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Meet the new hired hand: The computer
By Gary Truitt

In 1900, it took 40 hours of labor to produce 100 bushels of corn. By 1950, it took only 14 hours of labor to produce 100 bushes of corn.

By the year 2000, it required only two hours of labor to produce 100 bushels of corn. A mechanical and technological revolution dramatically increased the productivity of a farm. Yet it still required a farmer’s knowledge, experience, and judgment to run a farm successfully and profitably. Now, however, technology is even threatening to replace the farmer.

Computers are not new to the farm. In the 1980s, they started keeping our records. Then they became communication devices connected to the World Wide Web. In the 1990s, they took over the Chicago Board of Trade and started trading grain and controlling the market. At the beginning of this decade, they started driving tractors and combines, and now they are making production and management decisions.

A group of land grant universities including Purdue, Ohio State, the Universities of Illinois, Missouri, Nebraska and Wisconsin, along with Michigan State, Kansas State, and Penn State, have collaborated to produce WeedSOFT.

According to Bill Johnson, Purdue Extension weed specialist, this computer program can identify your weeds, and tell you the fastest, most effective, and cheapest way to kill them. According to Johnson, the newest upgrade will even estimate yield losses and tell you whether you are better off to let the darn things grow or buy the high-priced herbicide. The program will even interface with GPS field maps and FSA aerial imagery to track weed movement.

This is just the first of several programs that have taken the guesswork out of farming. Another program will evaluate corn and soybean varieties and make a recommendation on which is best suited for your particular soil type, planting date, and tillage method.

Another computerized weather database program will review the weather patterns for your farm for the past 50 years and recommend the best day to plant, spray, spread manure, and harvest. A new web-based program developed by the Natural Resources Conservation Service (NRCS) will manage your nitrogen costs, and even your fuel expenses. Unsure about switching to no-till? This website will make the decision for you.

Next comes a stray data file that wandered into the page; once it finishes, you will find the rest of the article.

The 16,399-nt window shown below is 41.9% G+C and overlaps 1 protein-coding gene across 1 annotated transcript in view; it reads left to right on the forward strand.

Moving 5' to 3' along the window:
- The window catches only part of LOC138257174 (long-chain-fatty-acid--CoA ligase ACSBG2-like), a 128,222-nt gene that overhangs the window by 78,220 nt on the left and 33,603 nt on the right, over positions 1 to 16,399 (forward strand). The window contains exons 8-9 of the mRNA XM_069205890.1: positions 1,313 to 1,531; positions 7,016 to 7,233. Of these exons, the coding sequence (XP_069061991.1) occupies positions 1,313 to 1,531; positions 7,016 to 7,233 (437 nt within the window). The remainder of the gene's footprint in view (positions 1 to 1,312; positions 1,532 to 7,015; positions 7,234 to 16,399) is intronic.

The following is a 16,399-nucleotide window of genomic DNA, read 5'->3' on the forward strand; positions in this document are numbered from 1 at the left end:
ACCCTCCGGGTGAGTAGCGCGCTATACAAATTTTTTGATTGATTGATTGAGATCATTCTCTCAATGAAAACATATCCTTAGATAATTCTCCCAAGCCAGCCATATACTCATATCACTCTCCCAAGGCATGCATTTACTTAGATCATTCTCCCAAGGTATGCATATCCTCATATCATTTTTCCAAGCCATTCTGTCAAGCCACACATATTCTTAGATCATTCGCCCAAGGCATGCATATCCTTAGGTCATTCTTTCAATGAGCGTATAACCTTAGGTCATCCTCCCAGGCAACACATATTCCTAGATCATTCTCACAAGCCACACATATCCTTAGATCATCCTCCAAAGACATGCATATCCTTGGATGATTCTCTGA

Speaking of protecting the environment, the aforementioned WeedSOFT program will track your use of herbicides and alert you if groundwater sources are threatened.

Many aspects of farm life have been given over to the computer: milking cows, mixing and measuring feed, and the list goes on and on. In fact you could say that box of circuits, memory chips and a processor is the new hired hand. The computer can drive your combine, monitor your yields, map your fields, market your crop and sign you up for the government program. Yet all this wonderful technology and innovation does have a downside.

First of all it is hurting farm efficiency. Remember those labor totals at the beginning. They are heading back up. Farmers today are spending more time producing the same amount of product. This is because each of these computer programs comes with a book of instructions thousands of pages long. It takes more time to figure out how to get the computer to do the job than it did to do the job yourself.

Then there are the medical problems. While skin cancer rates are down as producers are spending less time in the sun, cases of eyestrain are up from staring at monitors all day. In addition, reports of carpel tunnel syndrome are on the rise from repeated clicking with a mouse.

By far the worst effect this cyber farming revolution has had is that it makes farming look so easy the wife will want to try it. There have even been reports of some VoAg classes running a farm as a class project. Imagine a room full of blue and gold FFA jackets all sitting at computers running a 1,200-acre grain farm while Instant Messaging 500 of their closest friends.

As professor Harold Hill sang in Music Man, “We have trouble my friends, right here in River City.” Yes, that’s trouble with a capitol T that rhymes with C that stands for computer. Left unchecked, this trend will empty our university ag schools. The next generation of farmers will soon discover that the most important skill on the farm will be computer repair.

This farm news was published in the March 8, 2006 issue of Farm World.